Now that you’ve been putting in the hours streaming it’s worth thinking about becoming a Twitch Affiliate or even Partner status. But what are they, and why would you even want them?
This article in the How to Stream on Twitch and Succeed series is going to focus on making the steps towards those big partner dollars, where you’ll be rolling around in bits!
What is a Twitch Affiliate?
Twitch will tell you themselves that “streaming is fun and games, but it’s also hard work”
The affiliate program was created as sort of an in-between for streamers headed in the direction of becoming a full-time Twitch partner and to financially support the streamers who are actively making the platform millions, if not billions, of buckeroos.
Why Become a Twitch Affiliate?
Twitch and their parent company, Amazon, make an absolute killing off of streamers and you should do everything you can to at least earn what’s owed to you.
More important than sticking it to Amazon:
You can get paid a little side income and start providing channel emotes for your viewers to use.
Becoming an affiliate adds an aire of legitimacy to your channel. Someone entering your channel will recognize that you’re likely to stream again instead of being a fly-by-night streamer they’ll never see live again.
How Do I Become a Twitch Affiliate?
Once you’ve hit the criteria for affiliate eligibility, you’ll receive an invitation to sign up.
As of this writing, the requirements are:
- Streamed a total of 500 minutes in the last 30 days.
- At least 7 unique broadcast days in the last 30 days.
- An average of 3 concurrent viewers or more over the last 30 days
- At least 50 followers.
It’s actually not too difficult to become a Twitch Affiliate, once you get your initial viewers. If you need help with that, be sure to check out How to Get Twitch Viewers and Followers.
What is a Twitch Partner?
A Twitch Partnership is going to feel, more or less, the same as being an affiliate, but has a higher barrier of entry and opens up a few more benefits.
These benefits include:
- More Emotes
- More advertisement control
- Complete transcode options for viewers, 100% of the time.
- Longer VOD storage (60 days vs 14).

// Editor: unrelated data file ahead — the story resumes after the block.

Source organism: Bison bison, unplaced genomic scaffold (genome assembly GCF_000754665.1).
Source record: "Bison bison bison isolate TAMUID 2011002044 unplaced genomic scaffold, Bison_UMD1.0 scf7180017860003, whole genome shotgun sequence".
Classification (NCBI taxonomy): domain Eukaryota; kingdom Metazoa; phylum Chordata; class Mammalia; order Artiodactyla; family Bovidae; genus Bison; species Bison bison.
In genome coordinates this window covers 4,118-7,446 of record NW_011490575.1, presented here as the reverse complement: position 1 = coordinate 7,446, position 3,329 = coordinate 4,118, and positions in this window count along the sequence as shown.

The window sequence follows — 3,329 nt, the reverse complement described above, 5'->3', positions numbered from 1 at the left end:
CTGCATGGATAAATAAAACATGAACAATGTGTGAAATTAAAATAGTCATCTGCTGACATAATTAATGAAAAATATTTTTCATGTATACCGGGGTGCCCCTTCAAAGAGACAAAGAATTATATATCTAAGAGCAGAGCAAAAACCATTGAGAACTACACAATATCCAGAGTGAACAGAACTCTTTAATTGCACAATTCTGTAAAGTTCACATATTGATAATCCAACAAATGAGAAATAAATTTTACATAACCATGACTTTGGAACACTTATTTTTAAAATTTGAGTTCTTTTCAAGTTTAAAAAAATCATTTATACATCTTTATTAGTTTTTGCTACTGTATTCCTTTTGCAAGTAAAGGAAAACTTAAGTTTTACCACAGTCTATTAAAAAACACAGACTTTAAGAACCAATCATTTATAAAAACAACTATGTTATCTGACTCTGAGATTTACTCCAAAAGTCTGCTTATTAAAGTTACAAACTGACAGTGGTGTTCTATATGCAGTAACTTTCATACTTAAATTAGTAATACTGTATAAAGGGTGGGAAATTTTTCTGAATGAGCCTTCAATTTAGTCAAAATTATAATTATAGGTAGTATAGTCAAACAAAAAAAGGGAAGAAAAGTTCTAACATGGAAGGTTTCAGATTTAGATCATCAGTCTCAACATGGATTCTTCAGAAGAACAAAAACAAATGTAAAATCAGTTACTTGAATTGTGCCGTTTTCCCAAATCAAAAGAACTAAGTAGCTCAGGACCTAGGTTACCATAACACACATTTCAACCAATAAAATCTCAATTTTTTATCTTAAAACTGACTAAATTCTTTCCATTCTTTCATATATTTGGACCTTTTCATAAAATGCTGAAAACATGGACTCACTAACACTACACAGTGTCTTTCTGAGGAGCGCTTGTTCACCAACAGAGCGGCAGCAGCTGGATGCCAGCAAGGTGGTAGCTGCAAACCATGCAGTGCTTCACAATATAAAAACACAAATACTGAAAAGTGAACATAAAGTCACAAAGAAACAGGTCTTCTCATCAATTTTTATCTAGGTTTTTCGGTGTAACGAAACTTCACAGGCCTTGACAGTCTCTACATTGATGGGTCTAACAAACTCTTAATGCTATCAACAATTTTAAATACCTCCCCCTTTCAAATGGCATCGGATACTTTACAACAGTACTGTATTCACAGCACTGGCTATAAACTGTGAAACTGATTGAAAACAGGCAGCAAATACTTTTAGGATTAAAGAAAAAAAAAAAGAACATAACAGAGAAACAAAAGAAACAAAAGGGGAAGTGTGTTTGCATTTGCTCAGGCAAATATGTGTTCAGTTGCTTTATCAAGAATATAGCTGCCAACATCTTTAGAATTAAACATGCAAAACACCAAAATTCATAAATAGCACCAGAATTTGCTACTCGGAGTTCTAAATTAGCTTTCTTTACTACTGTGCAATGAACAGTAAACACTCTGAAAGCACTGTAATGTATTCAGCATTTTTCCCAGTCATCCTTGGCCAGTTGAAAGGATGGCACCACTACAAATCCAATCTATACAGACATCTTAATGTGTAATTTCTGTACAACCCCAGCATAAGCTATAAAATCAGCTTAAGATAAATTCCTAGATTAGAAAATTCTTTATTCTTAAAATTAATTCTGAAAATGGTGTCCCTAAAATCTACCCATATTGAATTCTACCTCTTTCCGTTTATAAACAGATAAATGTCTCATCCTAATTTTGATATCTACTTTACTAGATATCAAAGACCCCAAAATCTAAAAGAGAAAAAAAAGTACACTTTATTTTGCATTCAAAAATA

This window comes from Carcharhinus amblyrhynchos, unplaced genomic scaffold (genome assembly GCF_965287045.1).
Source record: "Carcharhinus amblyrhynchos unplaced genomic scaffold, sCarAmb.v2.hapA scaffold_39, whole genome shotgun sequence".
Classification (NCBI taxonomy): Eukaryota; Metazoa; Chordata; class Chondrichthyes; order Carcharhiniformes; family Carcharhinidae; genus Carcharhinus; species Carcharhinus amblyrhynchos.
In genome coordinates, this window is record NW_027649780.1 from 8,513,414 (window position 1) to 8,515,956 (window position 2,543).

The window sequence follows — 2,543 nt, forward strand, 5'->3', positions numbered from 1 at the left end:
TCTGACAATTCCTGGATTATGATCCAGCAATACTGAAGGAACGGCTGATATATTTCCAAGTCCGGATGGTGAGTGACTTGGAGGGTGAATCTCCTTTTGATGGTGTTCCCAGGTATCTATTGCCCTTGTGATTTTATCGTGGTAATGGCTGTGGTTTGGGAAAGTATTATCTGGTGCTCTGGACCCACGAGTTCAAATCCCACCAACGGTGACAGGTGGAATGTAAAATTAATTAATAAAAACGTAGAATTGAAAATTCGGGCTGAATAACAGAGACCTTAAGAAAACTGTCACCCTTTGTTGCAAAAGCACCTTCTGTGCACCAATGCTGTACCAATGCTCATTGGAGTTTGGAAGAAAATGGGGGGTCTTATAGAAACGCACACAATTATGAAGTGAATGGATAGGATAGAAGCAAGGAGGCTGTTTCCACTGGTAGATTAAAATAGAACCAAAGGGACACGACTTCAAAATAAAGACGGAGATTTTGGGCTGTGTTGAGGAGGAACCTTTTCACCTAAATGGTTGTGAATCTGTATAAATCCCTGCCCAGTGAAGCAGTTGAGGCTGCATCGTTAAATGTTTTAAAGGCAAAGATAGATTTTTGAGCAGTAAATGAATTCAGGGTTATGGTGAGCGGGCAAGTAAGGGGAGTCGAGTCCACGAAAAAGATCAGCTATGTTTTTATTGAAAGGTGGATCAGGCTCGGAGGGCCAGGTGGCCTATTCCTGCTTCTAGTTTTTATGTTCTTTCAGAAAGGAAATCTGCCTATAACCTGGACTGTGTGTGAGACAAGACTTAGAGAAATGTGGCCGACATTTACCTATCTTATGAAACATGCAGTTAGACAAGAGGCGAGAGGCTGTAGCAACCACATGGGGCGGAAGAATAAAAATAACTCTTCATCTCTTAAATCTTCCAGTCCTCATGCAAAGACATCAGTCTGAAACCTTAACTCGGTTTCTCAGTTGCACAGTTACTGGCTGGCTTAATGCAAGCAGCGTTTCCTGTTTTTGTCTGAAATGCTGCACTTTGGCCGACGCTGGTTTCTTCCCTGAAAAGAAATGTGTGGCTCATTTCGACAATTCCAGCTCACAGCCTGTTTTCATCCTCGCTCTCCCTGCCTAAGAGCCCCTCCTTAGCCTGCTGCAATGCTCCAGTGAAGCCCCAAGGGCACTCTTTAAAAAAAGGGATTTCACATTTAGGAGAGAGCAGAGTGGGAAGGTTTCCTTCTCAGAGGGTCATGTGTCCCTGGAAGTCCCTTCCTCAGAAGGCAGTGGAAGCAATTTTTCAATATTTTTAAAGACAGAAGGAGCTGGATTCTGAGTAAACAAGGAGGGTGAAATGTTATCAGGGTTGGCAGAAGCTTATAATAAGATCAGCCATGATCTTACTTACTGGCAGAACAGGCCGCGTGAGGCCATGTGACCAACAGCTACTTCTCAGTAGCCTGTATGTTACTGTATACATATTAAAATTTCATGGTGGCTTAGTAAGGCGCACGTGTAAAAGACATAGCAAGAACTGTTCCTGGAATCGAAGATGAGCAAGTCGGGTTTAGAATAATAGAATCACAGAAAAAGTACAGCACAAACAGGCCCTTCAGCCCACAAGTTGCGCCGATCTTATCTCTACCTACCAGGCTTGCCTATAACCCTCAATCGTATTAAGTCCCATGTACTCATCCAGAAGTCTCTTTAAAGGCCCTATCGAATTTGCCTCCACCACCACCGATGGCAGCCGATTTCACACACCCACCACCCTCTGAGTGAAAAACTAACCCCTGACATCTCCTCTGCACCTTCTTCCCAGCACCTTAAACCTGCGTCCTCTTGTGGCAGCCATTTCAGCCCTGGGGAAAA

- A little more support on the Twitch end.
- Twitch will now cover your payout fees.
- “Verified channel badge” which is pretty arbitrary tbh.
Why Become a Twitch Partner?
Twitch partnership should be more of a milestone goal for affiliates who plan to continue streaming and growing their channel. You’ll have access to more emotes, which is a big win for viewers.
You have no reason not to if you’ve hit the required number of viewers.
Twitch is going to make money off your content and viewers regardless, might as well take some more of it.
How Do I Become a Twitch Partner?
Twitch Partnership is a more involved process than the affiliate system and is more akin to applying for a job, so don’t be upset if you meet the criteria and don’t get accepted after your first attempt.
Many streamers apply 3-4 times before they end up accepted!
The criteria are also a lot less specific and more ambiguous, which is why some streamers will end up applying multiple times over the course of a year before they are accepted.
- Demonstrate a large, engaged viewership and/or following on other services.
- Broadcast content that conforms to Community Guidelines, Terms of Service and DMCA guidelines.
- Maintain the first point for a consistent basis.
Viewership you receive through raids, hosts, reruns, and front page spotlight never count towards this consideration.
Once you have completed all of the Path to Partnership achievement, you’ll find a button to apply for partnership on the Achievements Dashboard. This is a minimum though and does not guarantee acceptance.
What Are Twitch Emotes?
Twitch emotes are the small graphic icons or custom emoji you see used in chat on various channels.
It’s one of the more fun aspects of being in the Twitch community and viewers will subscribe to channels entirely for a fun channel emote.
How Do I Get Emotes?
Once your an affiliate or partner, you’ll unlock a number of available emote slots for your subscribers based off the number of subscribers you have in total.
You can upload anything, but it has to be approved by twitch.
This means you can’t use a popular cartoon character, anything offensive, violent, or otherwise violates their terms of service.
If your artsy, you can make the emotes yourself. Just avoid using characters or brands you didn’t create yourself. You do not have the rights to use Mickey Mouse as your stream emote just because you illustrated it yourself.
Make sure you put time and effort into it and double check that it looks great on black *and* white backgrounds.
To make mine, I used a cheap Wacom Intuos I grabbed off Amazon and a copy of Adobe Photoshop. I could have just as easily done it in Gimp, but I’ve got the Photoshop shortcuts ingrained into my brain at this point.
If you aren’t artsy:
Don’t steal any random emotes off the internet assuming nobody owns them. Every piece of art is copyrighted from creation and if you didn’t create it or have the rights to use it for commercial purposes, in writing, then avoid using it at all costs.
That said, there are plenty of people artsy enough to make great emotes and sell their services. They can be found sites like fiverr, instagram, or you can ask other streamers who made their emotes.
Can I use Copyrighted Characters for Emotes?
Fuck no, art theft is real and hurts creators.
Can I Have Explicit or Adult Emotes?
I had a fucking cartoon cat butt emote called obscene by Twitch and denied. I think it’s safe to say this one is a “no”.
Becoming a Twitch Affiliate or Partner isn’t as complicated as many people think. It’s mostly a matter of streaming continuously and building a large viewer base that is actively engaged in chat.
As long as you don’t violate terms of service and you have real non-bot viewers, you’ll be offered one or the other in no time!